"If we don't get this right, we will miss the entire workforce 10 to 15 years from now," he explained. "In El Paso County, 80 percent of students graduate in four years. Half of the students in the District of Columbia don't graduate from high school in four years." The national average for on-time graduation is 76 percent. "If we're not getting the front-end piece right, we're not going to see that back-end piece come to fruition. 

"China is graduating more than 400,000 engineering students per year. Numbers matter: it's a few researchers among those 400,000 who will make huge changes in research," Mr. Lemnios said. "We're being outpaced at an enormous scale, so what do we do?" 

Natalie Crawford, a senior fellow with the RAND Corporation and senior mentor on the U.S. Air Force Scientific Advisory Board, offered some suggestions on how the Air Force and DOD can get back in the game. 

"We've already flogged ourselves all over the place, so what are we going to do about it?" she asked rhetorically. "It's a national problem, not an Air Force problem, but the Air Force needs to be part of the solution." 

Ms. Crawford, a 2003 recipient of the Air Force Analytic Community's Lifetime Achievement Award, said the Air Force should increase the number of acquisition officers and civilians who have in-depth knowledge of STEM fields or have STEM-oriented degrees. She also suggested tracking Air Force personnel who already have STEM proficiencies or STEM degrees. 

"It's not good enough to have the experts if you don't know what they're doing and don't have them in a position where they're making the best return on investment, both for the institution and the individual," she said. 

Ms. Crawford said the Air Force should manage STEM career fields across all Air Force specialties and major commands. She recommended making Lt. Gen. Mark Shackelford the office of primary responsibility for such a program. General Shackelford is the military deputy to the assistant secretary of the Air Force for acquisition at the Pentagon.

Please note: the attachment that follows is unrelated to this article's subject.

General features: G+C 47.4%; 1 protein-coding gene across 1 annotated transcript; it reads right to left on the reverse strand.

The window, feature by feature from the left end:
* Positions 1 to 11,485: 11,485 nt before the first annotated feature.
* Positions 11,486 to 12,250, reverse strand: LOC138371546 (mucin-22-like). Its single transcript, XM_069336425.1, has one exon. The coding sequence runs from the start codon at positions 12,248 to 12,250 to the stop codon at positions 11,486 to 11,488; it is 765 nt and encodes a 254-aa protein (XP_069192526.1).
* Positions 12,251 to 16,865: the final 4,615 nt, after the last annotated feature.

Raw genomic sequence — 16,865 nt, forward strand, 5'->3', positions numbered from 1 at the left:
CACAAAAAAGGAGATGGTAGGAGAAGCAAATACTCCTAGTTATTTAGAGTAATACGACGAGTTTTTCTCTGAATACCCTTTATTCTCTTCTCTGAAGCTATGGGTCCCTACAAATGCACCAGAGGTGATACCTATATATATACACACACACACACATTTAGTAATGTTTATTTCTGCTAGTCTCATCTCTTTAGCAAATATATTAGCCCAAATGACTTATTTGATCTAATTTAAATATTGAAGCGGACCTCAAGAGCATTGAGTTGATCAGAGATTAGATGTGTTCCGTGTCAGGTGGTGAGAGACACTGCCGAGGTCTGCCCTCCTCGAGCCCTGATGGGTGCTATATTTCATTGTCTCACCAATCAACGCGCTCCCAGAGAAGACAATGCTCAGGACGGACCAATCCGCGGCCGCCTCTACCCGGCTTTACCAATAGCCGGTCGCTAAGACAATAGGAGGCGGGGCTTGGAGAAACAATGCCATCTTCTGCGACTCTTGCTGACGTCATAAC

She also praised the role the Air Force Academy plays in training officers with scientific and technical backgrounds, and she recommended that the Academy's Dean of Faculty office continue to review the core curriculum to make sure that every graduate has some STEM background. 

"As we broaden what space and cyberspace provide to more warfighters, we'll need people with thinking and training that's different from what we have now," she said. 

Mr. Lemnios said the Academy was "exactly the right venue at exactly the right time" to talk about how to keep the Air Force's edge in technical proficiency because it brought together several generations of STEM experts. He also prompted the audience to think about what the Air Force and the Academy can do to get students interested earlier in their education. 

"My sense is, we have to change what's happening at the early end," he said. "The Academy's science outreach has a huge impact, just as a way to get children to ... understand at least the language of STEM (fields). There's a lot we can do in the K-12 area that can have a huge impact in the future of our nation."